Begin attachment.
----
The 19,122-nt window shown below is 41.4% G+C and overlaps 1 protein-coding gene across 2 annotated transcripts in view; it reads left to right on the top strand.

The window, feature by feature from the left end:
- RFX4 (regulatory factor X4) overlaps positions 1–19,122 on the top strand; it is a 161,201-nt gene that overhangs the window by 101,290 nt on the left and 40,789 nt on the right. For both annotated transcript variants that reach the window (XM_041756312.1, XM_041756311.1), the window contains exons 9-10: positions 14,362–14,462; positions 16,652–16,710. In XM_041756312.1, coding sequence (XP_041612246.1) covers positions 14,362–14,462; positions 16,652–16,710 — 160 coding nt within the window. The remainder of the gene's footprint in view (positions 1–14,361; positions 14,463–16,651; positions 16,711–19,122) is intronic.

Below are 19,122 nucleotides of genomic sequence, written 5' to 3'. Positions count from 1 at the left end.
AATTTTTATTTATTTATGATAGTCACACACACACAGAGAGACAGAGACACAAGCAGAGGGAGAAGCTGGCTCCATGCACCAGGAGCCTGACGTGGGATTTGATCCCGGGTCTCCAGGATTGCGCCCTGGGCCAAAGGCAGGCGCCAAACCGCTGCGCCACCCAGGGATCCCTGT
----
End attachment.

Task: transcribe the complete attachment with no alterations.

The 19,122-nt window shown below is 41.4% G+C and overlaps 1 protein-coding gene across 2 annotated transcripts in view; it reads left to right on the top strand.

The window, feature by feature from the left end:
- RFX4 (regulatory factor X4) overlaps positions 1–19,122 on the top strand; it is a 161,201-nt gene that overhangs the window by 101,290 nt on the left and 40,789 nt on the right. For both annotated transcript variants that reach the window (XM_041756312.1, XM_041756311.1), the window contains exons 9-10: positions 14,362–14,462; positions 16,652–16,710. In XM_041756312.1, coding sequence (XP_041612246.1) covers positions 14,362–14,462; positions 16,652–16,710 — 160 coding nt within the window. The remainder of the gene's footprint in view (positions 1–14,361; positions 14,463–16,651; positions 16,711–19,122) is intronic.

Below are 19,122 nucleotides of genomic sequence, written 5' to 3'. Positions count from 1 at the left end.
AATTTTTATTTATTTATGATAGTCACACACACACAGAGAGACAGAGACACAAGCAGAGGGAGAAGCTGGCTCCATGCACCAGGAGCCTGACGTGGGATTTGATCCCGGGTCTCCAGGATTGCGCCCTGGGCCAAAGGCAGGCGCCAAACCGCTGCGCCACCCAGGGATCCCTGT